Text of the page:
Like David, I’m not a huge fan of apologetics. I’m also not a huge fan of counter-apologetics. I’m OK that they exist; I just don’t want to participate. It feels like that quip about wrestling a pig, “Never wrestle with a pig. You just get dirty and the pig enjoys it.”
However, like last week’s post about having an answer, I can’t help myself. In my defense, my main goal is to encourage those of us who are still dealing with remnants of the faith we grew up with.
When dealing with apologetics, one thing to keep in mind is this: You are not the target market. Apologetics is not for unbelievers. Apologetics is for believers. David calls this dynamic The Bubble.
The bubble is a way of expressing the self reinforcing nature of faith. Everything points towards the center: god. Most of the people a believer comes into contact with are believers. Most of the content believers choose to consume is from other believers. Everything the believer experiences is interpreted in light of the bubble of faith. All of the experiences, people and content that do not reinforce the bubble are cast as sinful, outsiders and “worldly.”
Apologetics isn’t about convincing people on the outside that Christianity is true.
Last year, I had lunch with a former pastor. My honest-to-goodness goal was to try to keep bridging gaps—to rehumanize atheists in the eyes of the Christian and to rehumanize the Christian in my own eyes.
My fantasy: I would listen to understand. I would try to honestly portray what I believed. I would gently push back when appropriate. I would be a Graceful Atheist, by gum!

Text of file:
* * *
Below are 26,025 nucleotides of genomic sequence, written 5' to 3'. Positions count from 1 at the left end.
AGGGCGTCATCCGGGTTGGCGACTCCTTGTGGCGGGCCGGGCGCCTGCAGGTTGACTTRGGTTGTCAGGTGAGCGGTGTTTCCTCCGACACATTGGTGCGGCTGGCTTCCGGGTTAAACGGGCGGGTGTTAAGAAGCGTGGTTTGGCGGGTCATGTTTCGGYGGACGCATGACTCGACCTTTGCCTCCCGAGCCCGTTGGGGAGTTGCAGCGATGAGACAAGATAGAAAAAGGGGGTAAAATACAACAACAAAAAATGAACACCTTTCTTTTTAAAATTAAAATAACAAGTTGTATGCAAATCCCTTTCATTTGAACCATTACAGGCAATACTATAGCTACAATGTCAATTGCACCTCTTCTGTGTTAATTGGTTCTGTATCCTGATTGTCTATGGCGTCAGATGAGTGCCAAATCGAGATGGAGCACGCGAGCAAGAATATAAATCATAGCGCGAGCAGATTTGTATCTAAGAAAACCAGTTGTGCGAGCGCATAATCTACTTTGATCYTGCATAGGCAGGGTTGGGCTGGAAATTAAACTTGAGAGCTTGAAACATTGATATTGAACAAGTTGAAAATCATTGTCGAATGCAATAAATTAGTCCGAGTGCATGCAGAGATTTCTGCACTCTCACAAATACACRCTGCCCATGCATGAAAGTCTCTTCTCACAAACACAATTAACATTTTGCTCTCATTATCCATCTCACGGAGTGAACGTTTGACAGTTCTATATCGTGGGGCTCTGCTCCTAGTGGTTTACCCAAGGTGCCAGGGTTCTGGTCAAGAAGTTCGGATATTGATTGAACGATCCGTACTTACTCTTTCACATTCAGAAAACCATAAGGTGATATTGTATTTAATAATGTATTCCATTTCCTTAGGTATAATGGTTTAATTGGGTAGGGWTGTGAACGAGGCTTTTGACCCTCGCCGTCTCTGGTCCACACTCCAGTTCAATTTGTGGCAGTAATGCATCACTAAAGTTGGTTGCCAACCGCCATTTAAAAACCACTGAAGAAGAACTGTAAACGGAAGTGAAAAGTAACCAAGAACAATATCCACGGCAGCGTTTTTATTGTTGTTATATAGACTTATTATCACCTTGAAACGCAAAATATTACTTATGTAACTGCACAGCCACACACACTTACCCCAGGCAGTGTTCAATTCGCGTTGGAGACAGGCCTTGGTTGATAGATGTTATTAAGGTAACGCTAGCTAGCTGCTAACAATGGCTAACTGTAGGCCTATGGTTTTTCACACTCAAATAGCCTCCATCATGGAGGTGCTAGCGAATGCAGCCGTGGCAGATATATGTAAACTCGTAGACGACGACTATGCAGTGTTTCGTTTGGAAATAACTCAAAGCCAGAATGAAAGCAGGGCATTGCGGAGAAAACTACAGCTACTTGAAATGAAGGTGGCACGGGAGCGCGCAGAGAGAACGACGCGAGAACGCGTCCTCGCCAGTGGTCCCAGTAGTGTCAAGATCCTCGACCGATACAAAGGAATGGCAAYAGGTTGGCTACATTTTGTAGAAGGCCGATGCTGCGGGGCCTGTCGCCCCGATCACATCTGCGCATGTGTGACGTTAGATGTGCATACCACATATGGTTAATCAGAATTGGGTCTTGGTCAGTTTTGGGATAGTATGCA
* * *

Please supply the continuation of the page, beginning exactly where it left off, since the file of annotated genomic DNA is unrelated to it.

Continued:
What actually happened was what felt like a caricature of a conversation between an Atheist and a Christian. The kind of conversation the Christian goes back to their Sunday School and says, casually, “Yeah, when I was having lunch with My Atheist Friend…Oh, did I not mention I have an Atheist Friend? So, about My Atheist Friend…”
Past Jimmy wrote: “A bit tropey…didn’t feel like a real conversation. How to get to something that really matters in a situation like this?” I talked to people afterward, and the consensus was: These conversations aren’t worth it. If it starts taking turn toward apologetics, change the direction.
In the end, Apologetics is about protecting an identity, and protecting an identity is something people will do with great violence. And the further away you can keep the conversation from the vulnerable core, the better. It’s not the path of self-honesty, or grace.
PS – Counter-apologetics often suffers from the same problems as apologetics. You’re defending something rather than attempting to honestly find out what’s real. (See “Soldier Mindset” in Scout Mindset)
2 thoughts on “For Apologetics, You Aren’t the Target Market”
I think you’ve hit the nail on the head with identifying the “bubble” mindset and the defense of one’s “identity” at any cost. There is an even more succinct way to understand this from a very well understood and objective point of view that may be helpful in approaching these types of conversations in the future.
What I think is really going on is much more serious, but also very understood by experts such as Dr. Steve Hassan. This is a classic case cult mind control. Once you approach these conversation knowing that the pastor or Christian is actually under undue influence/ mind control, you can begin to engage with them in the same way a cult deprogrammer would. Show interest. Never actually call them a “cult.” Ask them to look at how mind control techniques were used by groups like the Communist Chinese.
LikeLiked by 1 person
interesting post. i mostly agree, from a christian perspective even.